Rights groups slam Macron’s decision to host Mohammed bin Salman | Mohammad bin Salman

Human rights activists have denounced Emmanuel Macron’s decision to host Mohammed bin Salman for talks in Paris during the Saudi crown prince’s first visit to Europe since the journalist’s murder nearly four years ago Jamal Khashoggi.

Prince Mohammed, the de facto leader of the world’s second largest oil producer, arrived at Orly airport on Wednesday evening after a red carpet stopover in Greece and was greeted by French Finance Minister Bruno Le Maire, the authorities reported. French media.

He will be welcomed at the Elysee Palace on Thursday for a working dinner at which the French president is expected to ask him to increase Saudi oil production as the West grows concerned about winter energy shortages following the invasion. Russian from Ukraine.

The visit marks another milestone in Prince Mohammed’s rehabilitation after Khashoggi was assassinated at the Saudi consulate in Istanbul in 2018 in what a UN investigation described as an “extrajudicial killing for which Saudi Arabia is responsible “.

The investigation concluded there was “credible evidence” to warrant further investigation of high-level Saudi officials, including Prince Mohammed, who US intelligence agencies said approved the operation. Riyadh blamed the rogue agents.

US President Joe Biden visited Saudi Arabia earlier this month, greeting the crown prince with a thumbs-up, while Macron visited the kingdom for talks with him last December and the Britain’s Boris Johnson followed suit in March.

Joe Biden punches Mohammed bin Salman during his visit to Saudi Arabia – video

Human rights groups have been very critical. Prince Mohammed’s visit to France and Biden’s trip to Saudi Arabia “do not change the fact that [Prince Mohammed] is something other than a killer,” said Agnès Callamard, the secretary general of Amnesty International, describing the 36-year-old crown prince as a man who “does not tolerate dissent”.

Callamard, who at the time of the murder was the UN special rapporteur on extrajudicial executions and who conducted her independent investigation, told Agence France-Presse that she was “deeply disturbed by this visit, because of what it means for our world and what it means for Jamal [Khashoggi] and people like him.

The reception of the crown prince by world leaders was “all the more shocking given that many at the time expressed disgust and a commitment not to bring him back into the international community“, it said. – she added, denouncing “a double standard” and “values ​​… being erased”. in the face of concerns about rising oil prices.

The head of Human Rights Watch in France, Bénédicte Jeannerod, tweeted that Bin Salman could “apparently count on Emmanuel Macron to rehabilitate him on the international stage despite the atrocious assassination of Jamal Khashoggi, the ruthless repression of all criticism by the Saudi authorities, and the war crimes in Yemen”.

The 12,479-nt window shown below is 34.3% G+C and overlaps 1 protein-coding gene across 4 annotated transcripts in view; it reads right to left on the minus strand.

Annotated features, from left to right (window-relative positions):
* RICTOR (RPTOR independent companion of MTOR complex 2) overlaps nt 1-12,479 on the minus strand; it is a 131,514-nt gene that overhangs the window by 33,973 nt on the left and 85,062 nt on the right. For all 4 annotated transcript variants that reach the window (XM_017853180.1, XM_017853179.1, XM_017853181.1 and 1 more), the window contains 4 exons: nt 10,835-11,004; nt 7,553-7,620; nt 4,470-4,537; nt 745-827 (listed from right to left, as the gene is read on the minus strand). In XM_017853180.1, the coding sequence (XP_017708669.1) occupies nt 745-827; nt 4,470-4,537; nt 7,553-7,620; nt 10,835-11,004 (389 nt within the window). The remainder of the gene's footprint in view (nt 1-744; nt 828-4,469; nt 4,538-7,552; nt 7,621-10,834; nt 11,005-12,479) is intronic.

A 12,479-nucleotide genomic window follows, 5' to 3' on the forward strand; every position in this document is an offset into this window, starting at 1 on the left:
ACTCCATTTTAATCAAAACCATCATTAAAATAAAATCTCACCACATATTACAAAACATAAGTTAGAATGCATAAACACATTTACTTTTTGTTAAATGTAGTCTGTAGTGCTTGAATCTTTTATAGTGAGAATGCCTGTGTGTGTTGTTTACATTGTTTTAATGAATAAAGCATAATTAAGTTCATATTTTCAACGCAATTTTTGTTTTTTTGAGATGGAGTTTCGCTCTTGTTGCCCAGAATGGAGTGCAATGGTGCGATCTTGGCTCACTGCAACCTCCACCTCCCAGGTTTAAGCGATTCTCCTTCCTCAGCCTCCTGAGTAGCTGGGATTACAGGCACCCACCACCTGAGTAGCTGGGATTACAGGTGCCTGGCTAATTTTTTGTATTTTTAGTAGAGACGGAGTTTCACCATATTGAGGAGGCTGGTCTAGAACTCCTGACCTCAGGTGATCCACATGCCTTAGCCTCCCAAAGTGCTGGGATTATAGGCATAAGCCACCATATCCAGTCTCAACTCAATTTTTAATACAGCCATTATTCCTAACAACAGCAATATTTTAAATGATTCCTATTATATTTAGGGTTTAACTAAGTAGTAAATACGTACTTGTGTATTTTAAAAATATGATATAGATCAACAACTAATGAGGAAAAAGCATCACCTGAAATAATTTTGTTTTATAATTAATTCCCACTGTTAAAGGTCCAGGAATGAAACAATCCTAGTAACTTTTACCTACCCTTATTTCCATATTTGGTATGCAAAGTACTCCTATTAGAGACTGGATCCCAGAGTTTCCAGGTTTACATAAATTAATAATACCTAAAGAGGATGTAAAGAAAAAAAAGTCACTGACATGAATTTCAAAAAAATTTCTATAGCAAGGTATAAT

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Julien Bayou, leader of the opposition Greens (EELV) party, said he was “shocked” that France was “completely abandoning the idea of ​​defending human rights in the world… Emmanuel Macron was forced to roll out the red carpet because we need oil.Dependence on fossil fuels means we sell our principles at low prices.

Two NGOs, the American organization Democracy for the Arab World Now (Dawn), which Khashoggi founded in 2018, and the Swiss campaign group Trial International, filed a joint official complaint in Paris on Thursday against Prince Mohammed for “complicity in torture” and “enforced disappearance”.

The initiative, supported by the Open Society Justice Initiative, was filed under universal jurisdiction, which allows a state to try crimes against humanity, war crimes and torture committed outside its jurisdiction. territory. NGOs have argued that as crown prince, Prince Mohammed does not enjoy diplomatic immunity.

“As a party to the conventions against torture and enforced disappearances, France is obligated to investigate a suspect like Bin Salman if he is on French territory,” said Dawn executive director Sarah Leah Whitson. , according to Le Monde.

Abdullah Alaoudh, director of the Gulf region of Dawn, told FranceInfo radio that Prince Mohammed’s visit to France was “shameful. We believe he is trying to whitewash his crimes… He is an unstable dictator and walking hand in hand with him is dishonorable.

Legal experts said it was unlikely Prince Mohammed would be summoned while he was there, as it would normally take weeks before an investigating judge was appointed. The crown prince could, however, be deterred from returning to France by the complaint, an NGO lawyer told the newspaper.

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